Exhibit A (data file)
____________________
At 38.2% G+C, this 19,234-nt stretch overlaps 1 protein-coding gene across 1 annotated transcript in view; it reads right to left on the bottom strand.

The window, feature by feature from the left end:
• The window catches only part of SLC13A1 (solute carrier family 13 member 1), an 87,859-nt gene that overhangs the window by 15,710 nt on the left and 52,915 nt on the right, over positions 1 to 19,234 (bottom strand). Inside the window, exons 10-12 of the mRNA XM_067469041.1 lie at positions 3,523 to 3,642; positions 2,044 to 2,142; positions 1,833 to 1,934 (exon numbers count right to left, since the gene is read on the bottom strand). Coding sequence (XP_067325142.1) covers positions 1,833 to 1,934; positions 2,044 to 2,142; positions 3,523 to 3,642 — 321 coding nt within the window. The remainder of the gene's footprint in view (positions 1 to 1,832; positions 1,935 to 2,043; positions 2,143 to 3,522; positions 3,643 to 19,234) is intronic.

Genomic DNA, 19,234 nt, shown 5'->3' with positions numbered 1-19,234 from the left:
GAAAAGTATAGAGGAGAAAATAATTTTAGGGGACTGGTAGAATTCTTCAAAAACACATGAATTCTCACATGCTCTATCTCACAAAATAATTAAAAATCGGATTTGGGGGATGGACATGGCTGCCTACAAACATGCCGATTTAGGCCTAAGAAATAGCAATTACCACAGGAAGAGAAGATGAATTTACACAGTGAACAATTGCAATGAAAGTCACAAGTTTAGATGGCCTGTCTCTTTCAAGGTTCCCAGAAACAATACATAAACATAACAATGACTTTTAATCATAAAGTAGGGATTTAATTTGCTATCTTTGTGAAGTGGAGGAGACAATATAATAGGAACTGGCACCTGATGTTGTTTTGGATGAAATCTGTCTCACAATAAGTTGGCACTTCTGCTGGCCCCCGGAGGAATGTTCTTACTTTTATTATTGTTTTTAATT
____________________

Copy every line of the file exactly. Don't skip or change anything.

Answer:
At 38.2% G+C, this 19,234-nt stretch overlaps 1 protein-coding gene across 1 annotated transcript in view; it reads right to left on the bottom strand.

The window, feature by feature from the left end:
• The window catches only part of SLC13A1 (solute carrier family 13 member 1), an 87,859-nt gene that overhangs the window by 15,710 nt on the left and 52,915 nt on the right, over positions 1 to 19,234 (bottom strand). Inside the window, exons 10-12 of the mRNA XM_067469041.1 lie at positions 3,523 to 3,642; positions 2,044 to 2,142; positions 1,833 to 1,934 (exon numbers count right to left, since the gene is read on the bottom strand). Coding sequence (XP_067325142.1) covers positions 1,833 to 1,934; positions 2,044 to 2,142; positions 3,523 to 3,642 — 321 coding nt within the window. The remainder of the gene's footprint in view (positions 1 to 1,832; positions 1,935 to 2,043; positions 2,143 to 3,522; positions 3,643 to 19,234) is intronic.

Genomic DNA, 19,234 nt, shown 5'->3' with positions numbered 1-19,234 from the left:
GAAAAGTATAGAGGAGAAAATAATTTTAGGGGACTGGTAGAATTCTTCAAAAACACATGAATTCTCACATGCTCTATCTCACAAAATAATTAAAAATCGGATTTGGGGGATGGACATGGCTGCCTACAAACATGCCGATTTAGGCCTAAGAAATAGCAATTACCACAGGAAGAGAAGATGAATTTACACAGTGAACAATTGCAATGAAAGTCACAAGTTTAGATGGCCTGTCTCTTTCAAGGTTCCCAGAAACAATACATAAACATAACAATGACTTTTAATCATAAAGTAGGGATTTAATTTGCTATCTTTGTGAAGTGGAGGAGACAATATAATAGGAACTGGCACCTGATGTTGTTTTGGATGAAATCTGTCTCACAATAAGTTGGCACTTCTGCTGGCCCCCGGAGGAATGTTCTTACTTTTATTATTGTTTTTAATT